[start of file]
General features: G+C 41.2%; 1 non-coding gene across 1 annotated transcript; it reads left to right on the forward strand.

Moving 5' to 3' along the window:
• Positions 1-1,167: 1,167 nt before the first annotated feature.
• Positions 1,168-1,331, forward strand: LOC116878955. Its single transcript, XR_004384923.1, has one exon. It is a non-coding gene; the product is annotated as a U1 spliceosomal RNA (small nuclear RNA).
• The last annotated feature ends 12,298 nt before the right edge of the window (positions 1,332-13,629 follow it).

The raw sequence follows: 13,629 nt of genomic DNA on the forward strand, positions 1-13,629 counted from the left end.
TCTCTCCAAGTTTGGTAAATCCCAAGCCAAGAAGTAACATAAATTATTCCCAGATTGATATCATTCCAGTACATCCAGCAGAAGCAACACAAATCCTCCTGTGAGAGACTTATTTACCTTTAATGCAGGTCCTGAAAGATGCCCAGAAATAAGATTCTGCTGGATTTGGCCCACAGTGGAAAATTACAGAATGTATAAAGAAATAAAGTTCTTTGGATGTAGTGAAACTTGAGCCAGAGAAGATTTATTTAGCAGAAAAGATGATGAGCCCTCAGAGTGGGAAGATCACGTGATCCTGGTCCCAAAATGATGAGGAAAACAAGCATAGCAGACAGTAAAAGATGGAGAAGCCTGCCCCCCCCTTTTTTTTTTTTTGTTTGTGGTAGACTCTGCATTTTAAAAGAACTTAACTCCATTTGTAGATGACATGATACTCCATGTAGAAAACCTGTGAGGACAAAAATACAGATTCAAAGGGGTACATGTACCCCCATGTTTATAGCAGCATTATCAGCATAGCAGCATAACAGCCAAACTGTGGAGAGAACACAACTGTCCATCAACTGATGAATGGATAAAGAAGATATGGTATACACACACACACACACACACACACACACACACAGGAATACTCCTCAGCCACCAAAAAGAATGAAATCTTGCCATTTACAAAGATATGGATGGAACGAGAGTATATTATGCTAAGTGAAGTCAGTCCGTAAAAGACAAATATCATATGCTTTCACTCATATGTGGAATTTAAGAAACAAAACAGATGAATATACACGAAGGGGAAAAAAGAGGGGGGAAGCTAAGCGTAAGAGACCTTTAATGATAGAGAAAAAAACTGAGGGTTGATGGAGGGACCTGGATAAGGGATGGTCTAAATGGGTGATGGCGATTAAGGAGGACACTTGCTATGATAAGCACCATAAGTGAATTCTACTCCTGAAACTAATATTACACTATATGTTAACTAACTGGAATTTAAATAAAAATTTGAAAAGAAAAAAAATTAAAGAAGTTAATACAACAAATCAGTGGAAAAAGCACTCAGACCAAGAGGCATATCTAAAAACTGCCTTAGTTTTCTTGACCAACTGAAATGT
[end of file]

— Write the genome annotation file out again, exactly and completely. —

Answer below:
General features: G+C 41.2%; 1 non-coding gene across 1 annotated transcript; it reads left to right on the forward strand.

Moving 5' to 3' along the window:
• Positions 1-1,167: 1,167 nt before the first annotated feature.
• Positions 1,168-1,331, forward strand: LOC116878955. Its single transcript, XR_004384923.1, has one exon. It is a non-coding gene; the product is annotated as a U1 spliceosomal RNA (small nuclear RNA).
• The last annotated feature ends 12,298 nt before the right edge of the window (positions 1,332-13,629 follow it).

The raw sequence follows: 13,629 nt of genomic DNA on the forward strand, positions 1-13,629 counted from the left end.
TCTCTCCAAGTTTGGTAAATCCCAAGCCAAGAAGTAACATAAATTATTCCCAGATTGATATCATTCCAGTACATCCAGCAGAAGCAACACAAATCCTCCTGTGAGAGACTTATTTACCTTTAATGCAGGTCCTGAAAGATGCCCAGAAATAAGATTCTGCTGGATTTGGCCCACAGTGGAAAATTACAGAATGTATAAAGAAATAAAGTTCTTTGGATGTAGTGAAACTTGAGCCAGAGAAGATTTATTTAGCAGAAAAGATGATGAGCCCTCAGAGTGGGAAGATCACGTGATCCTGGTCCCAAAATGATGAGGAAAACAAGCATAGCAGACAGTAAAAGATGGAGAAGCCTGCCCCCCCCTTTTTTTTTTTTTGTTTGTGGTAGACTCTGCATTTTAAAAGAACTTAACTCCATTTGTAGATGACATGATACTCCATGTAGAAAACCTGTGAGGACAAAAATACAGATTCAAAGGGGTACATGTACCCCCATGTTTATAGCAGCATTATCAGCATAGCAGCATAACAGCCAAACTGTGGAGAGAACACAACTGTCCATCAACTGATGAATGGATAAAGAAGATATGGTATACACACACACACACACACACACACACACACACAGGAATACTCCTCAGCCACCAAAAAGAATGAAATCTTGCCATTTACAAAGATATGGATGGAACGAGAGTATATTATGCTAAGTGAAGTCAGTCCGTAAAAGACAAATATCATATGCTTTCACTCATATGTGGAATTTAAGAAACAAAACAGATGAATATACACGAAGGGGAAAAAAGAGGGGGGAAGCTAAGCGTAAGAGACCTTTAATGATAGAGAAAAAAACTGAGGGTTGATGGAGGGACCTGGATAAGGGATGGTCTAAATGGGTGATGGCGATTAAGGAGGACACTTGCTATGATAAGCACCATAAGTGAATTCTACTCCTGAAACTAATATTACACTATATGTTAACTAACTGGAATTTAAATAAAAATTTGAAAAGAAAAAAAATTAAAGAAGTTAATACAACAAATCAGTGGAAAAAGCACTCAGACCAAGAGGCATATCTAAAAACTGCCTTAGTTTTCTTGACCAACTGAAATGT